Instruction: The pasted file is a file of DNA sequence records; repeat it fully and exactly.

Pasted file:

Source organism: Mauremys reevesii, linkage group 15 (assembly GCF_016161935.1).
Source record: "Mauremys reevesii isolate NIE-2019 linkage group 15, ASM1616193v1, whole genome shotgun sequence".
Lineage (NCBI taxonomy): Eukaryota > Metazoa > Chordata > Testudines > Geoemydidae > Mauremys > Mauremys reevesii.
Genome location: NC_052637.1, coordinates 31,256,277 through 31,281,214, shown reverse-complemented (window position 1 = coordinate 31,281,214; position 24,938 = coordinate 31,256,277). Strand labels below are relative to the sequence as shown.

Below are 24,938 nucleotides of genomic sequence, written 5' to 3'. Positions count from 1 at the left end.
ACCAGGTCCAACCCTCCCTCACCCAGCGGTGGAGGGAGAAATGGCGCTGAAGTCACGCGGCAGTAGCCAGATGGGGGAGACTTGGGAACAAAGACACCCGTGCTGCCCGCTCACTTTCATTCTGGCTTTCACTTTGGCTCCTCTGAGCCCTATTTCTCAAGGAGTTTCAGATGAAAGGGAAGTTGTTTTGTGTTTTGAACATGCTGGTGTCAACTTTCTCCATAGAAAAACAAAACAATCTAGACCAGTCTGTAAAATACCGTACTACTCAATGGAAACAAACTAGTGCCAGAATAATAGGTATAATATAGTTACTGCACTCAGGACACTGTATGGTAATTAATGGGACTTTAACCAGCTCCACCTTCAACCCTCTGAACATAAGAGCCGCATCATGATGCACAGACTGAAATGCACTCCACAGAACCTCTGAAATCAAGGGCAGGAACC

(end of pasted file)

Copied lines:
Source organism: Mauremys reevesii, linkage group 15 (assembly GCF_016161935.1).
Source record: "Mauremys reevesii isolate NIE-2019 linkage group 15, ASM1616193v1, whole genome shotgun sequence".
Lineage (NCBI taxonomy): Eukaryota > Metazoa > Chordata > Testudines > Geoemydidae > Mauremys > Mauremys reevesii.
Genome location: NC_052637.1, coordinates 31,256,277 through 31,281,214, shown reverse-complemented (window position 1 = coordinate 31,281,214; position 24,938 = coordinate 31,256,277). Strand labels below are relative to the sequence as shown.

Below are 24,938 nucleotides of genomic sequence, written 5' to 3'. Positions count from 1 at the left end.
ACCAGGTCCAACCCTCCCTCACCCAGCGGTGGAGGGAGAAATGGCGCTGAAGTCACGCGGCAGTAGCCAGATGGGGGAGACTTGGGAACAAAGACACCCGTGCTGCCCGCTCACTTTCATTCTGGCTTTCACTTTGGCTCCTCTGAGCCCTATTTCTCAAGGAGTTTCAGATGAAAGGGAAGTTGTTTTGTGTTTTGAACATGCTGGTGTCAACTTTCTCCATAGAAAAACAAAACAATCTAGACCAGTCTGTAAAATACCGTACTACTCAATGGAAACAAACTAGTGCCAGAATAATAGGTATAATATAGTTACTGCACTCAGGACACTGTATGGTAATTAATGGGACTTTAACCAGCTCCACCTTCAACCCTCTGAACATAAGAGCCGCATCATGATGCACAGACTGAAATGCACTCCACAGAACCTCTGAAATCAAGGGCAGGAACC